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Music and the MindEssays in honour of John Sloboda$
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Irène Deliège and Jane Davidson

Print publication date: 2011

Print ISBN-13: 9780199581566

Published to Oxford Scholarship Online: March 2015

DOI: 10.1093/acprof:osobl/9780199581566.001.0001

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Routes to adolescent musical expertise

Routes to adolescent musical expertise

Chapter:
(p.205) Chapter 11 Routes to adolescent musical expertise
Source:
Music and the Mind
Author(s):

Antonia Ivaldi

Publisher:
Oxford University Press
DOI:10.1093/acprof:osobl/9780199581566.003.0011

Research on the development of musical talent has documented quite substantially the role of the teacher, family, and practice. The two key studies conducted by Sloboda and Howe (Howe & Sloboda, 1991a, 1991b, 1991c; Sloboda & Howe, 1991, 1992) and Davidson, Howe, Moore, and Sloboda (Davidson, Howe, Moore, & Sloboda, 1996; Davidson, Moore, Sloboda, & Howe, 1998; Howe, Davidson, Moore, & Sloboda, 1995; Sloboda, Davidson, Howe, & Moore, 1996) have made significant contributions to the field by looking closely at these three factors. Earlier and later research has also placed similar emphasis on the role of the teacher, family and practice (see, for instance, Moore, Burland, & Davidson, 2003; Sosniak, 1985). While this research has included the talented musician’s involvement in activities outside the instrumental lesson, and key influential events, it has not been conducted and reported in the same level of detail. Nor has it identified and explored young, talented musicians’ own views as to what they have considered to be important in their own musical development, alongside their own musical beliefs and values associated with each route. The pilot study reported in this chapter aims to build on the seminal work by Sloboda et al. by focusing on the musical activities and key influences beyond that of the music lesson, practice, teacher, and family, with the aim of documenting the additional routes undertaken by adolescents, and by exploring further the role that these play in the development of adolescent musical excellence.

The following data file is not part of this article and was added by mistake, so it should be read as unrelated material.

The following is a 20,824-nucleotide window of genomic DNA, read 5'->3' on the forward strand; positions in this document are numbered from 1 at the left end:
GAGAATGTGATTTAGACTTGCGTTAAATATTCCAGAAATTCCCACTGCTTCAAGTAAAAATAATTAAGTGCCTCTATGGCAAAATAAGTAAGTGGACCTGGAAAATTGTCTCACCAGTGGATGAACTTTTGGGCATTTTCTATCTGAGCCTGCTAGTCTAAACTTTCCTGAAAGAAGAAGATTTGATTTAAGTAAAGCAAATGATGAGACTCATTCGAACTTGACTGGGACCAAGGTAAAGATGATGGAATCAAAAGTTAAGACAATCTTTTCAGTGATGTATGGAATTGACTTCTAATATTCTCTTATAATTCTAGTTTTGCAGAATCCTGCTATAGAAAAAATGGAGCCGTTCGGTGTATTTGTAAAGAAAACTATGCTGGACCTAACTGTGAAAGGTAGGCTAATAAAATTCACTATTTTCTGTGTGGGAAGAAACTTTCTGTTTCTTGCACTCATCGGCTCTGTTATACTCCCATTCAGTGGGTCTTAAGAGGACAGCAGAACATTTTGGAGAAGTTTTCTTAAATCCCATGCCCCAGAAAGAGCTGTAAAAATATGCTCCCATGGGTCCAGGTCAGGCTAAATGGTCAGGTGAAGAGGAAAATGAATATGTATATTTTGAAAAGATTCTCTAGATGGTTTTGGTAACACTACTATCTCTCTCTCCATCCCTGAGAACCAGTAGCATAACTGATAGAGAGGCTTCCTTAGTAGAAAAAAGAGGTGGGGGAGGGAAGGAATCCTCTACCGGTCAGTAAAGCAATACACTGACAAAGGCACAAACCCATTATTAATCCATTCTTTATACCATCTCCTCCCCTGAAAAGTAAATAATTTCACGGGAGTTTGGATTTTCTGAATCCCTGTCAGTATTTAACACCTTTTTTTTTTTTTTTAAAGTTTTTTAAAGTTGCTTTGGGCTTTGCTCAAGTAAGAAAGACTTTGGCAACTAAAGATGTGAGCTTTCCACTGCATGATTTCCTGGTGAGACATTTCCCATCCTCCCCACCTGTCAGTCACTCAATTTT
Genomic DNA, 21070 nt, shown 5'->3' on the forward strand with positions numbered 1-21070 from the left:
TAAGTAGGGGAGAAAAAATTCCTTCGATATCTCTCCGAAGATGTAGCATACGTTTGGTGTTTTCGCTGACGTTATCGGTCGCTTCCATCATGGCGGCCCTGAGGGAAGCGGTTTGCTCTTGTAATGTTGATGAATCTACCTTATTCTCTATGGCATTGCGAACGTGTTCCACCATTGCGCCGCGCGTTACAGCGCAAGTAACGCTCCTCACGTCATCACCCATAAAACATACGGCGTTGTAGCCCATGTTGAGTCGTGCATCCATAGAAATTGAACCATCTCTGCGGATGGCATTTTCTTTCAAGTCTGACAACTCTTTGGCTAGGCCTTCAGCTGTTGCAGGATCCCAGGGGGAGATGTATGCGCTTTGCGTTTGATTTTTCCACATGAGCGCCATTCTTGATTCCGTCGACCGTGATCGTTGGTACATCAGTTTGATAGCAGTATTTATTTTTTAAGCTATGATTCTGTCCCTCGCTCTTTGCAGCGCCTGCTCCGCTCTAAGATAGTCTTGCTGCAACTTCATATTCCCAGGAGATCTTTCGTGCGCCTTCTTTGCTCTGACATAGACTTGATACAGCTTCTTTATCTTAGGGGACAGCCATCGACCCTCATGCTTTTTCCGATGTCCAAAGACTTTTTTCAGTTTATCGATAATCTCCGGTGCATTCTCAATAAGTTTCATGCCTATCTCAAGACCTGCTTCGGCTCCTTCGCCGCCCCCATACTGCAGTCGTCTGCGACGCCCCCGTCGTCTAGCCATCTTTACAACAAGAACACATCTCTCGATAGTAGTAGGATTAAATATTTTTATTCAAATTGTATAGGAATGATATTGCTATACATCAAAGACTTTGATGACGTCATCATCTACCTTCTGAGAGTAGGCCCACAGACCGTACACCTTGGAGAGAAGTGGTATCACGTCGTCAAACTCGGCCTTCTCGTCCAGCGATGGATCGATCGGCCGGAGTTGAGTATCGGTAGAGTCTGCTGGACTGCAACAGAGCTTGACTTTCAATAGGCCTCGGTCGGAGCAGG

Keywords:   John Sloboda, music psychology, young musicians, junior conservatoire, county music service, musical ability, self-perceptions, musical activities, Young People and Music Participation Project

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